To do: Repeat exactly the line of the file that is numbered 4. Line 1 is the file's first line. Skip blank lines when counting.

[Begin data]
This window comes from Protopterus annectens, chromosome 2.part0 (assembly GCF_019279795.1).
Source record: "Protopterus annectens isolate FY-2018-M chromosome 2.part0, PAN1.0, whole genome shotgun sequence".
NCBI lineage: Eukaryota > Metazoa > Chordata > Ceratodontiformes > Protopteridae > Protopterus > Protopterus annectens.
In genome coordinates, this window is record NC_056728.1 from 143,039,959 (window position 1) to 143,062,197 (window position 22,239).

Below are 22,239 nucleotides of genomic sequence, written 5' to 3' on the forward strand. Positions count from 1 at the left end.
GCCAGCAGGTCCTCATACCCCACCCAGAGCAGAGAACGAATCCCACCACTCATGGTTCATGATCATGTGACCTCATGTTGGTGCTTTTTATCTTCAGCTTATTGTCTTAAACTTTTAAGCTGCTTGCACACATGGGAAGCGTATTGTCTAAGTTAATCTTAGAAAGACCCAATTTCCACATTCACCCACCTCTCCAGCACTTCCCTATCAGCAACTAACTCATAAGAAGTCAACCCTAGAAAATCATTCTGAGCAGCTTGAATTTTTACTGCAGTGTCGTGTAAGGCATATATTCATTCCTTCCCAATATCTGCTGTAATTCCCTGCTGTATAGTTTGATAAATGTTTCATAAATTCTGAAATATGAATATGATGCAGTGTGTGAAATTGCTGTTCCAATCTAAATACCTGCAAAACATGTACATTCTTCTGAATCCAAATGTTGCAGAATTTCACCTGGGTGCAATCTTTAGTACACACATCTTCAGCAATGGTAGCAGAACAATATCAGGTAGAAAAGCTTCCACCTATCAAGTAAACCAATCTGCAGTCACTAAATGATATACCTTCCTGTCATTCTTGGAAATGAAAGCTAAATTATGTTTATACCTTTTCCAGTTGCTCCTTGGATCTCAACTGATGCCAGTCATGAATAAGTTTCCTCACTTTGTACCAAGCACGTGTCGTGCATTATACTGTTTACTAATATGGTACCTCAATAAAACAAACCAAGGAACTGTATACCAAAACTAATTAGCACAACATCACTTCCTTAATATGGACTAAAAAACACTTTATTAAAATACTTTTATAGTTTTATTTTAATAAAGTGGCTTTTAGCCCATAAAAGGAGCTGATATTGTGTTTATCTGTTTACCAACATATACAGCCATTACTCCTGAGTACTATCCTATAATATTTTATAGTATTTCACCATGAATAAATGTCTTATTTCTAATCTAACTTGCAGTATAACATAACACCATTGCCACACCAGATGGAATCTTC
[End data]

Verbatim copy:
In genome coordinates, this window is record NC_056728.1 from 143,039,959 (window position 1) to 143,062,197 (window position 22,239).